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SAS/INSIGHT Software |

In addition to the table summarizing the statistics for simultaneous
multiple comparison of means, SAS/INSIGHT software provides a
graphical technique to help visualize which groups are
significantly different from a selected group. Each test is
accompanied by a *comparison circles* plot that graphically
illustrates the comparisons (Sall, 1992).

There is a circle in the plot centered at each category's sample mean.
The radius of the *i*th circle is
, where *q* is a
quantile used to scale the circles according to the test being used.
For details on
how each quantile is computed, see (Hsu, 1996).

If the *j*th group is selected
(by clicking on its circle), then its circle will be
highlighted. This circle will be red on color monitors. You may
determine whether another group is significantly different than
the selected group based on how much their corresponding circles
overlap. If their circles are nested or nearly overlap so that the
external angle of intersection is greater than 90 degrees, then you
cannot claim that the means of the two groups are different. If,
however, the two circles are disjoint or just barely overlap so that
their external angle of intersection is less than 90 degrees, then you
may conclude that the means of the two groups are significantly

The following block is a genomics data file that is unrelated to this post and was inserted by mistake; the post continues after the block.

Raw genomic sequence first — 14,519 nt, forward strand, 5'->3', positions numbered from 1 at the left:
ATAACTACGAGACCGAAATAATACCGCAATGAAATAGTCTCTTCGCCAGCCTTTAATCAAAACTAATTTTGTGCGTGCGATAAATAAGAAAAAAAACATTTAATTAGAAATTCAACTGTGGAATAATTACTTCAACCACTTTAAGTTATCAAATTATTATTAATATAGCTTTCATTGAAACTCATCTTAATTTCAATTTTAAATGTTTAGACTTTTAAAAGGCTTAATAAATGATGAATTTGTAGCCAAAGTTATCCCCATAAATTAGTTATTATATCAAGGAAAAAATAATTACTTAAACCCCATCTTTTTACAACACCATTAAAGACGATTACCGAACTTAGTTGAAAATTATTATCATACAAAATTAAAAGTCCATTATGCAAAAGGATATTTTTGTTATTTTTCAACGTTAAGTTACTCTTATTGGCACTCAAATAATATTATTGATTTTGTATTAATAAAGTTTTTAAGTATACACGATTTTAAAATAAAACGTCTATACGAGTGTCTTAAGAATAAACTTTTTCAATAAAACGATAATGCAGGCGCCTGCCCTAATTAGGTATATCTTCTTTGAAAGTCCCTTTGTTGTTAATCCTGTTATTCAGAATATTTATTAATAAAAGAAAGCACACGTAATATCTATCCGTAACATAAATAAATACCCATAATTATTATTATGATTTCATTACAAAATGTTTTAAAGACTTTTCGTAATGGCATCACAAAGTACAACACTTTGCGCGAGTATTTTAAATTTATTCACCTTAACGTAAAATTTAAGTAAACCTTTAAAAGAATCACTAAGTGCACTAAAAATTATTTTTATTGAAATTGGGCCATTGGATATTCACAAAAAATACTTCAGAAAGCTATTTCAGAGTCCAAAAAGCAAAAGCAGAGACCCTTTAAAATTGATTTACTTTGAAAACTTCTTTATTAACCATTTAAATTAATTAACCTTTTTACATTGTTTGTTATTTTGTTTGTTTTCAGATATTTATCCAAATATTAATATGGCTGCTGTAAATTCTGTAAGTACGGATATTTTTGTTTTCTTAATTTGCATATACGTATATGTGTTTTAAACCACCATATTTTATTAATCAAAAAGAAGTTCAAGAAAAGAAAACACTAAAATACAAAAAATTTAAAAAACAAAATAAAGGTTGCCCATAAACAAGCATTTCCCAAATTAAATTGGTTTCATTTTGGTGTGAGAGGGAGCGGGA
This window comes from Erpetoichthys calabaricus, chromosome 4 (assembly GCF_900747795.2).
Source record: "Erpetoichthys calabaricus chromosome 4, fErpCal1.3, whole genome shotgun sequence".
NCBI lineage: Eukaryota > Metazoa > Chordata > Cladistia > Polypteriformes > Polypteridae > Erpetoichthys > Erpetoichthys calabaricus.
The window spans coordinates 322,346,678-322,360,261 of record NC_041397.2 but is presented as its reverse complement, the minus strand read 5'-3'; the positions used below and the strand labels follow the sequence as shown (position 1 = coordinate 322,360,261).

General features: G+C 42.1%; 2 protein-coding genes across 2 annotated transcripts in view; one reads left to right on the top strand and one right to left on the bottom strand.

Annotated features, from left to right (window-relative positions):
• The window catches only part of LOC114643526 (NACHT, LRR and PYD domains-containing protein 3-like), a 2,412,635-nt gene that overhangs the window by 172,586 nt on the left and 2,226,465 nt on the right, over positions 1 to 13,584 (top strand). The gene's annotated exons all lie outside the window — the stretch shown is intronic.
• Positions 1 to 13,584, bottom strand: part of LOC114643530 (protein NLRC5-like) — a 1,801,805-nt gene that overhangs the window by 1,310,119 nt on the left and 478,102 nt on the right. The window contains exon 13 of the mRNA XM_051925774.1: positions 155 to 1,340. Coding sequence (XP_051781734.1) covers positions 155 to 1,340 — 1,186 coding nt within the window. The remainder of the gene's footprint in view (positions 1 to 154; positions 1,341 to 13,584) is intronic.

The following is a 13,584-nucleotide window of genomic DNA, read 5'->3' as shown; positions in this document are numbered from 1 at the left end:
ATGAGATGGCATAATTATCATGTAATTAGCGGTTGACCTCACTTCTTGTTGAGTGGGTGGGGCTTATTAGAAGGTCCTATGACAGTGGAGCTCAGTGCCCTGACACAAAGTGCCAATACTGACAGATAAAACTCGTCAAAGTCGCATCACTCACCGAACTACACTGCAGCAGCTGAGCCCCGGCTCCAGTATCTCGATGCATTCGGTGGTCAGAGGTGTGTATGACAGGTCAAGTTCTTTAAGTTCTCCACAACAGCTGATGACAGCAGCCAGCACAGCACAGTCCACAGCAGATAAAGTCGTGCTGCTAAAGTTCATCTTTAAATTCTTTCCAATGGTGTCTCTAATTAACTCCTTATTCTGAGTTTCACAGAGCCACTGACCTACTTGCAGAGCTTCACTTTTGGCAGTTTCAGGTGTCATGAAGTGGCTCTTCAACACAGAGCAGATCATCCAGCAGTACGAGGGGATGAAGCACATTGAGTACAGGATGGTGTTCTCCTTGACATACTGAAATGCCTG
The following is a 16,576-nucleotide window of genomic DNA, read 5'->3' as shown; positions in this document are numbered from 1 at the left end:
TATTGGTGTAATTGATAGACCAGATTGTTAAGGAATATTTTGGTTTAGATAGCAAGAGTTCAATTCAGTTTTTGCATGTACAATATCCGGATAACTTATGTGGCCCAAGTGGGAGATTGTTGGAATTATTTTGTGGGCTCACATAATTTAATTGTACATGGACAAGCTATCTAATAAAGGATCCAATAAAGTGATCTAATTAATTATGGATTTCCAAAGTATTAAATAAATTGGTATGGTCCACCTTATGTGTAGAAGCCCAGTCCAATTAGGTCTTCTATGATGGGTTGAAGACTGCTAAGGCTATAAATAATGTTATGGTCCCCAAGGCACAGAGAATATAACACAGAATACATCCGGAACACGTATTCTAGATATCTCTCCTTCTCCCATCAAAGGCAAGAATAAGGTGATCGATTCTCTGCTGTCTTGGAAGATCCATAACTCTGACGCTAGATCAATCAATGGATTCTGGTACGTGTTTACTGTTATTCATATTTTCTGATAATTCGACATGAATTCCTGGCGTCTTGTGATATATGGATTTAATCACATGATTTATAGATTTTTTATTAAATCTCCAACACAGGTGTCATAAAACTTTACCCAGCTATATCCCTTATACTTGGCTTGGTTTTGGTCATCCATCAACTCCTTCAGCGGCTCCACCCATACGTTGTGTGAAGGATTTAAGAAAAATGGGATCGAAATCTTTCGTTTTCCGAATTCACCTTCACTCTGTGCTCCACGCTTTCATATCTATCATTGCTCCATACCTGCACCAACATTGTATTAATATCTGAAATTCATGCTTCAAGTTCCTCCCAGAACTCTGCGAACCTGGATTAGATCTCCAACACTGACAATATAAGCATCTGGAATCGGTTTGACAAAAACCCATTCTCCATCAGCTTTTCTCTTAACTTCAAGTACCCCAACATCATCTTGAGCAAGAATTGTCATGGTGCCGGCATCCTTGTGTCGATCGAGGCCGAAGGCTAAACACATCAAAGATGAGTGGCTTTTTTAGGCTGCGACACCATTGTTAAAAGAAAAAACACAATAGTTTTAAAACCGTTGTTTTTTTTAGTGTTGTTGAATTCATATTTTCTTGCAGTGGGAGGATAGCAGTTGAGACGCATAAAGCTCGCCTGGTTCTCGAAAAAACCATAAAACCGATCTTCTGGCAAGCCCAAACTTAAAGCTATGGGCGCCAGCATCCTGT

different at the given confidence level.

Circles corresponding to categories that are significantly different from the selected group are drawn in cyan on color monitors. Circles corresponding to categories that are not different are drawn with a dashed line, and are red on color monitors.

The geometry behind comparison circles is based on the Pythagorean
Theorem: since the radius of the *i*th circle is
, and since the circle is centered at
, then if the two circles meet at right
angles, the distance between centers
is the hypotenuse of the right triangle formed by the circles' radii.
Therefore, when the circles meet at right angles,
.
Statistically, this geometry corresponds to the critical case in which
zero happens to fall on the boundary of the confidence interval about
. If
, then the external intersection of the circles is less
than 90 degrees, and so zero is not contained in the confidence interval
about . Thus the circles are significantly
different.

The statistics for Hsu's Test for Best/Worst
are computed differently from the other tests. First,
the comparison circles are not selectable. The
Test for Best automatically selects the category with the largest sample mean;
the Test for Worst selects the category with the smallest sample mean.
Second, the quantile used to scale the comparison circles
is the maximum of the quantiles computed by running Dunnett's one-sided
test *k*-1 times, with each "non-best" (or "non-worst")
group serving in turn as the "control" for Dunnett's test.

Because Hsu's Test for Best does not provide symmetric intervals about , the comparison circle technique must be modified. While the statistical table reports exactly which groups can be inferred to not be the best, the comparison circles are more conservative because the quantile used to scale the circle radii is the maximum of all quantiles encountered during Hsu's test. The same is true for Hsu's Test for Worst.

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